Controversial at first, Cécile and Oskar Vogt came to be held in high scientific esteem, both being nominated members of the Kaiser-Wilhelm-Gesellschaft in 1927 and of the Deutsche Akademie der Naturforscher Leopoldina Halle in 1932. In 1950 they received the Nationalpreis erster Klasse of East Germany. West Germany honored Oskar Vogt with the Bundesverdienstkreuz in 1959.
The Vogts’ huge collection of brain slices, human and vertebrate, is at the C. u. O. Vogt Institute for Brain Research of the Heinrich-Heine-University, Düsseldorf; Oskar Vogt’s collection of bumblebees and beetles (approximately seven hundred thousand specimens) is housed at the Zoological Museum, Amsterdam.
Having been pacifists during World War I, and close to the leftist-liberal political camp, Cécile and Oskar Vogt came under attack in 1933. Forced to leave the KWI-B, but protected by Krupp, they continued their work together at their new private Institut für Hirnforschung und Allgemeine Biologie in Neustadt, Black Forest. During the Nazi period they protected and hid Jewish people, some of them close friends. In 1950 they started the new Journal für Hirnforschung, published in Berlin, East Germany. After Oskar Vogt’s death in 1959 Cécile Vogt moved to Cambridge, United Kingdom. Until her death in 1962 she lived there with her daughter Marthe.
WORKS BY CÉCILE AND OSKAR VOGT
“Zur Kenntnis der elektrisch erregbaren Hirnrindengebiete bei den Säugetieren.” Journal für Psychologie und Neurologie 8, supp. (1907): 277–456.
“Allgemeinere Ergebnisse unserer Hirnforschung.” Journal für Psychologie und Neurologie 25, supp. 1 (1919): 277–461.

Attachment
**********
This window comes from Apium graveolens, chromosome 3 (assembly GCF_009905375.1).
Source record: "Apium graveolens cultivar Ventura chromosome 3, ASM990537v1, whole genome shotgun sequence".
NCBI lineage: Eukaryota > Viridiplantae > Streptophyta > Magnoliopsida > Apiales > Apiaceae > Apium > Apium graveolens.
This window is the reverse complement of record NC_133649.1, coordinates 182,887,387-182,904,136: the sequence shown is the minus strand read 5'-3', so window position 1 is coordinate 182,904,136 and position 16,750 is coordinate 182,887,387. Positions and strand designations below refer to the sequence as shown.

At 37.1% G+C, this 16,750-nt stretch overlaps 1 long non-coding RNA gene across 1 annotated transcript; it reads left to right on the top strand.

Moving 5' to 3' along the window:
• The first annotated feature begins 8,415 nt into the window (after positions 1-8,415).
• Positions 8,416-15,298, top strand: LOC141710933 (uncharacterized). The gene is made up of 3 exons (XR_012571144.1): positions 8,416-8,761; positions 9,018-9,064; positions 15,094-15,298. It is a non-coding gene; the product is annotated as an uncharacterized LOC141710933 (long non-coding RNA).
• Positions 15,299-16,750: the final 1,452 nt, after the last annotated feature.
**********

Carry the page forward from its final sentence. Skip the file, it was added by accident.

“Zur Lehre der Erkrankungen des striären Systems.” Journal für Psychologie und Neurologie 25, supp. 3 (1920): 631–846.
“Sitz und Wesen der Krankheiten im Lichte der topistischen Hirnforschung und des Variierens der Tiere.” Part 1, Journal für Psychologie und Neurologie 47 (1937): 237–457; Part 2, Journal für Psychologie und Neurologie 48 (1938): 169–324.
“Morphologische Gestaltungen unter normalen und pathogenen Bedingungen. Ein hirnanatomischer Beitrag zu ihrer Kenntnis.” Journal für Psychologie und Neurologie 50 (1941–1942): 161–524.
“Thalamusstudien I–III.” Journal für Psychologie und Neurologie 50 (1941–1942): 32–154.
WORKS BY CÉCILE VOGT
“Quelques considerations générales à propos du syndrome du corps strié.” Journal für Psychologie und Neurologie 18 (1911): 479–488.
“Einige Ergebnisse unserer Neurosenforschung.” Die Naturwissenschaften 9, no. 18 (1921): 346–350.
JOURNALS EDITED BY CECILE AND OSKAR VOGT
Zeitschrift für Hypnotismus, Psychotherapie sowie andere psychophysiologische und psychopathologische Forschungen. Edited by Oskar Vogt, 1896–1902. Leipzig: Ambrosius Barth.
Denkschriften der medicinisch-naturwissenschaftlichen Gesellschaft zu Jena. Vols. 9, 10, 12: Neurobiologische Arbeiten. Edited by Oskar Vogt, 1902–1904. Jena: Gustav Fischer.
Journal für Psychologie und Neurologie. 51 volumes. 1902–1942.Leipzig: Ambrosius Barth. Published with the subtitles Zugleich Zeitschrift für Hypnotismus (1902–1910), and Mitteilungen aus den Gesamtgebiet der Anatomie, Physiologie und Pathologie des Zentralnervensystems sowie der medizinischen Pschychologie (1928–1942). Edited by August Forel and Oskar Vogt (1902–1928); by August Forel, CécileVogt, and Oskar Vogt (1924–1931); and by Cécile Vogt and Oskar Vogt (1931–1942).
Journal für Hirnforschung. Internationales Journal für Neurobiologie: Organ des Instituts für Hirnforschung und Allgemeine Biologie in Neustadt (Schwarzwald). Edited by Cécile Vogt and Oskar Vogt, 1954–1960. Berlin-DDR: Akademie Verlag.
Klatzo, Igor, in collaboration with Gabriele Zu Rhein. Cécile and Oskar Vogt: The Visionaries of Modern Neuroscience. Acta Neurochirurgica 80. Vienna: Springer, 2002. A very personal account.
Richter, Jochen. “Das Kaiser-Wilhelm-Institut für Hirnforschung und die Topographie der Grosshirnhemisphären.” In Die Kaiser-Wilhelm-/Max-Planck-Gesellschaft und ihre Institute: Studien zu ihrer Geschichte; Das Harnack-Prinzip, edited by Bernhard Vom Brocke and Hubert Laitko. Berlin: Walter de Gruyter, 1996.
Satzinger, Helga. Die Geschichte der genetisch orientierten Hirnforschung von Cécile und Oskar Vogt (1875–1962, 1870–1959) in der Zeit von 1895 bis ca. 1927. Stuttgart: Deutscher Apotheker Verlag, 1998. Includes a full bibliography of works by Cécile Vogt and Oskar Vogt.